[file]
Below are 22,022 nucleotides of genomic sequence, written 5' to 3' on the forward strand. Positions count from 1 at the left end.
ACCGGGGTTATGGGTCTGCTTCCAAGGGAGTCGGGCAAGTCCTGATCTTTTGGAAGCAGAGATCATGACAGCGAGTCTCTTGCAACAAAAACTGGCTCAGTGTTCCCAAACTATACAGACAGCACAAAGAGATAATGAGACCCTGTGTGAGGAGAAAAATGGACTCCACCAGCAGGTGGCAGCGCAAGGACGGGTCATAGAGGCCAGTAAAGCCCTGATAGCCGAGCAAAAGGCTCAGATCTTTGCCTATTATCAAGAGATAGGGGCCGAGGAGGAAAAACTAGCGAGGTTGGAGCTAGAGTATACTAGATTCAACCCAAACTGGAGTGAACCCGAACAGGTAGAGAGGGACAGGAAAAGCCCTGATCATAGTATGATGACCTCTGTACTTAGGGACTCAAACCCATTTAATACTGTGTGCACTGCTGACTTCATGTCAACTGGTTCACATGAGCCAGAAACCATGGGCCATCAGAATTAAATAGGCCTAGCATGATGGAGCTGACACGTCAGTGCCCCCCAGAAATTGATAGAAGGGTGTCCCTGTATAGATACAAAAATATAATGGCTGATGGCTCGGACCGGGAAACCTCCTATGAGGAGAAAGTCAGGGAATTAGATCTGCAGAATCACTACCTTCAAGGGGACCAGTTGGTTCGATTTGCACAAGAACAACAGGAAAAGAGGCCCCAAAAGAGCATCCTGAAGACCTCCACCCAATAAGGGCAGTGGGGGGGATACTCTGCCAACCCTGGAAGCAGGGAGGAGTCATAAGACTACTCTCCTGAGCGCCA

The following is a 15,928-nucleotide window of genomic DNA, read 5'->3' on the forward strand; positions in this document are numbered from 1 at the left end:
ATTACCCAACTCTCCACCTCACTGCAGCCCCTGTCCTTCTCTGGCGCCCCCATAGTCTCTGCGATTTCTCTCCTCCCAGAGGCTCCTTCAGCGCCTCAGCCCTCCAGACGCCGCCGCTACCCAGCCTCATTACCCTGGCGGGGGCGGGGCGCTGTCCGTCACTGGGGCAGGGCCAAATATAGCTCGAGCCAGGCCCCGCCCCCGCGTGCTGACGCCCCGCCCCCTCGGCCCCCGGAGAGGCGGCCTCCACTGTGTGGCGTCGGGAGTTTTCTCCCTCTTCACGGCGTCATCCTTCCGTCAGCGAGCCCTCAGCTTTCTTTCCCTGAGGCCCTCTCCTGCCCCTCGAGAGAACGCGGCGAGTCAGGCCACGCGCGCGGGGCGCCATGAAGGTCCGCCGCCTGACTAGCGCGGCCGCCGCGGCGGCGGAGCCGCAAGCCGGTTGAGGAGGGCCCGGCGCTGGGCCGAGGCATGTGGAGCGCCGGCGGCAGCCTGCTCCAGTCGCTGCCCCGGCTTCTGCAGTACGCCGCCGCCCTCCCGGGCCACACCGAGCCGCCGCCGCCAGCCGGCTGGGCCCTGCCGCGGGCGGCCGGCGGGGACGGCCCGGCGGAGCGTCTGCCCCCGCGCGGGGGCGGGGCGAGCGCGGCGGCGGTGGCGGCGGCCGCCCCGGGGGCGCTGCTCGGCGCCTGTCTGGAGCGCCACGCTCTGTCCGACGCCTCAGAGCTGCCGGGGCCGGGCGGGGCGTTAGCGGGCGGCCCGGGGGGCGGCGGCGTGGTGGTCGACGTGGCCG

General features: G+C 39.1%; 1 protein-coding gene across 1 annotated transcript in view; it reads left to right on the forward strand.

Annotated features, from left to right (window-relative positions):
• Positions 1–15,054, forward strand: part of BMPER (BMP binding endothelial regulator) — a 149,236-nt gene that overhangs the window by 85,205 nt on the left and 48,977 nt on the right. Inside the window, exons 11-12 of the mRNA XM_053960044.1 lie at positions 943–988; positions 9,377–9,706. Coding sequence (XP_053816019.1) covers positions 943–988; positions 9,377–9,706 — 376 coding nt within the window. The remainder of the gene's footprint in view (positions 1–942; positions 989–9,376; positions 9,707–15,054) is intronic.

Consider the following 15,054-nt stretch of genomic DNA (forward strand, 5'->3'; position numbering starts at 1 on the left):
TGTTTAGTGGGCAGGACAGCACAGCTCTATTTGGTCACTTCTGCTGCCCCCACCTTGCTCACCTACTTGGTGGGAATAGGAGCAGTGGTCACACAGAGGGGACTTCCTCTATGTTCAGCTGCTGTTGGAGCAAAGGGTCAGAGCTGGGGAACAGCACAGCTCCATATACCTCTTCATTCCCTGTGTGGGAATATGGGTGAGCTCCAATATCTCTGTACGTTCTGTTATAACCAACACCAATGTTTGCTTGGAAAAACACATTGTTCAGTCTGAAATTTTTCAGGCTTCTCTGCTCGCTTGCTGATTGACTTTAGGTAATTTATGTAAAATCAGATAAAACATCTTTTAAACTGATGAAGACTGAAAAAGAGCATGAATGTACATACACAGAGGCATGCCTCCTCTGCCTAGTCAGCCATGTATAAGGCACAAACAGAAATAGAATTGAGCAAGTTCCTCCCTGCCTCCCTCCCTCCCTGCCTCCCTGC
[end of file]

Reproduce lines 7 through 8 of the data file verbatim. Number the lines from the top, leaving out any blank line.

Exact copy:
• Positions 1–15,054, forward strand: part of BMPER (BMP binding endothelial regulator) — a 149,236-nt gene that overhangs the window by 85,205 nt on the left and 48,977 nt on the right. Inside the window, exons 11-12 of the mRNA XM_053960044.1 lie at positions 943–988; positions 9,377–9,706. Coding sequence (XP_053816019.1) covers positions 943–988; positions 9,377–9,706 — 376 coding nt within the window. The remainder of the gene's footprint in view (positions 1–942; positions 989–9,376; positions 9,707–15,054) is intronic.

Consider the following 15,054-nt stretch of genomic DNA (forward strand, 5'->3'; position numbering starts at 1 on the left):